Running a butterfly and dragonfly transect is a rewarding pastime! The methods are very straightforward. You simply mark out a route in advance – in our case around the edge of the survey box, from post to post, and along the edge of the road adjacent to the plot, again from post to post. You then walk at a steady pace along the transect, recording any butterfly or dragonfly that flies into an imaginary 5m by 5m box in front of you. Where the species is difficult to identify or new to the recorder, it is caught and stored for later identification. At the same time, other pieces of information can also be recorded, such as the weather conditions, any unusual features in the plot and more specific things, such as the behaviour and exact location of each insect. The data collection therefore amounts to a stroll through the plantation looking at insects!
Although not yet completed, our transects are already yielding interesting results. There are clear differences between the plantation interior and edge in terms of the species of dragonflies and butterflies found. For example, the tiny white butterfly, Leptosia nina, is only found under the palms and rarely ventures out of the shady areas, while the more robust and appropriately named Autumn Leaf (Doleschallia bisaltide) prefers to live its life in the full heat of the sun. It is this kind of heterogeneity that can make a plantation more diverse and support a wider range of species.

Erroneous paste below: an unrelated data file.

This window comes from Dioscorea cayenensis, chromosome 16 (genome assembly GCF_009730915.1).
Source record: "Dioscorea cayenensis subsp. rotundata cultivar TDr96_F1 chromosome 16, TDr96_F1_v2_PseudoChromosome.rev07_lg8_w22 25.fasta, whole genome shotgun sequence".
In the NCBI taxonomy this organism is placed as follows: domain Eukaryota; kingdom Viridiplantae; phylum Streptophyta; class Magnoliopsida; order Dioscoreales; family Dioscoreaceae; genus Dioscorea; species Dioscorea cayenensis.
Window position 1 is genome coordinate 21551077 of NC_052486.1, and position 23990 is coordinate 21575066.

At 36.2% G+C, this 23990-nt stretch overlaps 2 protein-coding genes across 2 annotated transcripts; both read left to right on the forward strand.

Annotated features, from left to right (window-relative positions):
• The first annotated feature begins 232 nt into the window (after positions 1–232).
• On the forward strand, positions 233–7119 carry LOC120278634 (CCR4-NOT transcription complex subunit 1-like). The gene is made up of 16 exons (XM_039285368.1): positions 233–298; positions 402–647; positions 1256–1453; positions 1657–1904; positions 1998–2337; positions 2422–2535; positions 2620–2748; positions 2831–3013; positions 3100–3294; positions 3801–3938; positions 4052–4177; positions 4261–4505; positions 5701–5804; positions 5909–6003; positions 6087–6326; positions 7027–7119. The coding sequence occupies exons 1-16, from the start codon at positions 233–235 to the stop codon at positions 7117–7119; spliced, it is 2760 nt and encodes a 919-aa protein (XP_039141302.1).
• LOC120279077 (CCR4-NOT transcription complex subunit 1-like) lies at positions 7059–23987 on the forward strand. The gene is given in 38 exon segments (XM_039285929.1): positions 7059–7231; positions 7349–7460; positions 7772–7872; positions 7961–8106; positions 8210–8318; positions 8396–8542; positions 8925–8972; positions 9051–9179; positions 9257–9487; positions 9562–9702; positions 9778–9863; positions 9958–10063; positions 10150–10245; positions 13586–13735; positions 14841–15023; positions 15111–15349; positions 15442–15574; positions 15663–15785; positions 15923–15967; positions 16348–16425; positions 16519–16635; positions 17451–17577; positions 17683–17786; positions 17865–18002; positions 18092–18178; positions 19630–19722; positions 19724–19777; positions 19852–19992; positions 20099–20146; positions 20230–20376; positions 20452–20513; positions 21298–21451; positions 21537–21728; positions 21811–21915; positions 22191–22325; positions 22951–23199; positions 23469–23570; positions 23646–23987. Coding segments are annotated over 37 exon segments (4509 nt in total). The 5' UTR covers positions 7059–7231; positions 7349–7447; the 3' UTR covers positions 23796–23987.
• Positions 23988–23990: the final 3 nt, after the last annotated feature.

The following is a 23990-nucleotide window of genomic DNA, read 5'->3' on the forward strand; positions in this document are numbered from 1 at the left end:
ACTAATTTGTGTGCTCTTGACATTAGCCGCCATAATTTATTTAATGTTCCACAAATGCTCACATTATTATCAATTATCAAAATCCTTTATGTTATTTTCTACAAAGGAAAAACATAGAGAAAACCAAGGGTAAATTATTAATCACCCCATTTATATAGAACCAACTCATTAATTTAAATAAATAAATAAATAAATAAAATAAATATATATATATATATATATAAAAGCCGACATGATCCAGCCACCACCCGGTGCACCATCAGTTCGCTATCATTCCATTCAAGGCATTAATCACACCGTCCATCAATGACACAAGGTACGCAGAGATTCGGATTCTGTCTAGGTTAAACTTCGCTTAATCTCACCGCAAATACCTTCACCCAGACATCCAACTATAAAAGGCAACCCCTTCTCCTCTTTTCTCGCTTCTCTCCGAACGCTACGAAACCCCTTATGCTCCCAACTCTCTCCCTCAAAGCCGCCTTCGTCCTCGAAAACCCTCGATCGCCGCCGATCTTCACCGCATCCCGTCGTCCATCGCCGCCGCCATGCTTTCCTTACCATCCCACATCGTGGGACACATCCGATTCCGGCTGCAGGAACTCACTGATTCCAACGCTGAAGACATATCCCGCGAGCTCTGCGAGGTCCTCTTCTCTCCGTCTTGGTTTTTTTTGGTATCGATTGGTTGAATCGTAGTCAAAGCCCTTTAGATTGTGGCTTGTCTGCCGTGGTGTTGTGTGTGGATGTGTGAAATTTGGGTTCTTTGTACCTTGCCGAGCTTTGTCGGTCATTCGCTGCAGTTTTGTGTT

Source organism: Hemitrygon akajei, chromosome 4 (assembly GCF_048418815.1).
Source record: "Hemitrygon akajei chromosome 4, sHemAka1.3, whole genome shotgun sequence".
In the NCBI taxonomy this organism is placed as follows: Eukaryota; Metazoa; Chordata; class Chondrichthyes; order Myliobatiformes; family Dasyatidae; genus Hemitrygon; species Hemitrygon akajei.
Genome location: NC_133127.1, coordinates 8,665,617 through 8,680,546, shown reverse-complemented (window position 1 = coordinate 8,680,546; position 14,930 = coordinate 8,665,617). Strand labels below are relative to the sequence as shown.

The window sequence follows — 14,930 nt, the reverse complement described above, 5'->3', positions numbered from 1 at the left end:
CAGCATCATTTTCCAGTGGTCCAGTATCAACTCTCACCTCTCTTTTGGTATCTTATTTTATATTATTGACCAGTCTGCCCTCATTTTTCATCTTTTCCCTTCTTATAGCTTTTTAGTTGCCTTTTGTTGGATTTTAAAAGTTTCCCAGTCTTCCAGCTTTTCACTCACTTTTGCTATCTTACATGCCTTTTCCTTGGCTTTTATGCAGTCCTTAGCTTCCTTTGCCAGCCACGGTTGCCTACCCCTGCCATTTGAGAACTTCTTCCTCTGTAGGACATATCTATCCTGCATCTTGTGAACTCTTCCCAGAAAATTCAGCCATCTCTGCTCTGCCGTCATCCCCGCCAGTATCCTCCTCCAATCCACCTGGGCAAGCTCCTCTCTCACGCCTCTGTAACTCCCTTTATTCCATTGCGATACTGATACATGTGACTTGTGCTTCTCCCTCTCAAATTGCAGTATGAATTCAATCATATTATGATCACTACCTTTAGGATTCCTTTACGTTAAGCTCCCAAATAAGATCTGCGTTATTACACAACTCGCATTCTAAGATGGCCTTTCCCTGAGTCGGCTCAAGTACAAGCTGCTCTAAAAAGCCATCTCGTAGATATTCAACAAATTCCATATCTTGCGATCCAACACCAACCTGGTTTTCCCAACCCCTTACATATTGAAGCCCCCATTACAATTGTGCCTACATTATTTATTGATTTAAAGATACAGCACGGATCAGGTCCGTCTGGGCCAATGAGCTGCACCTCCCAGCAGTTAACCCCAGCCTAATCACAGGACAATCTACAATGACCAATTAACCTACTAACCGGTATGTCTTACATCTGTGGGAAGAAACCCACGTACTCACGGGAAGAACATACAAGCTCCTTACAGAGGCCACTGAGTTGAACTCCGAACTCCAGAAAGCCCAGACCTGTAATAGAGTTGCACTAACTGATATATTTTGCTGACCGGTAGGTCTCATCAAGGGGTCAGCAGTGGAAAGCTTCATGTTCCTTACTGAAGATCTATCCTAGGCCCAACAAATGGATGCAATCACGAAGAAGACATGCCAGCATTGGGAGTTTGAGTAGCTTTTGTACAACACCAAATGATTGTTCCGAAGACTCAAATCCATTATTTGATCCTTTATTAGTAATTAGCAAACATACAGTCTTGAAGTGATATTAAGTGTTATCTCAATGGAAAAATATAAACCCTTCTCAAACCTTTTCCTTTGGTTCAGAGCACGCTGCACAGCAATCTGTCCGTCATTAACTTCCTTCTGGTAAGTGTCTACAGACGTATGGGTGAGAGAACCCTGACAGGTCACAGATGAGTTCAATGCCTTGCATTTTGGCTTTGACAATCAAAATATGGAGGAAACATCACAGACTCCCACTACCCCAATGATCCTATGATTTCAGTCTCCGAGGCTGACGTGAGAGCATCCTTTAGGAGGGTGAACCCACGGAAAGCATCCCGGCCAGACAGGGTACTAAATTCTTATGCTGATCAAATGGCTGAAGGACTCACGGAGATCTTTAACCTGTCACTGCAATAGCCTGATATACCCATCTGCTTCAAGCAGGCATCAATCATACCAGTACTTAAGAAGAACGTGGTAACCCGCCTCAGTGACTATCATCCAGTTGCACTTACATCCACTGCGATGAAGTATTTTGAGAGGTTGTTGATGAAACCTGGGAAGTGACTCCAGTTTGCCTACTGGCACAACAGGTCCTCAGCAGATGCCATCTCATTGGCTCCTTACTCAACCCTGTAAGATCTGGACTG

To aid future identification and to provide a guide to common plantation species, we are also photographing the insects as the study proceeds. This is particularly important for dragonflies, which can lose their bright colours after they die, making them harder to identify. These resources form a key outcome of the project to foster continued biological surveys in this rapidly expanding habitat. A full species list and a downloadable identification guide to the species we have found will be posted on the ‘resources’ section of our website as soon as it is available.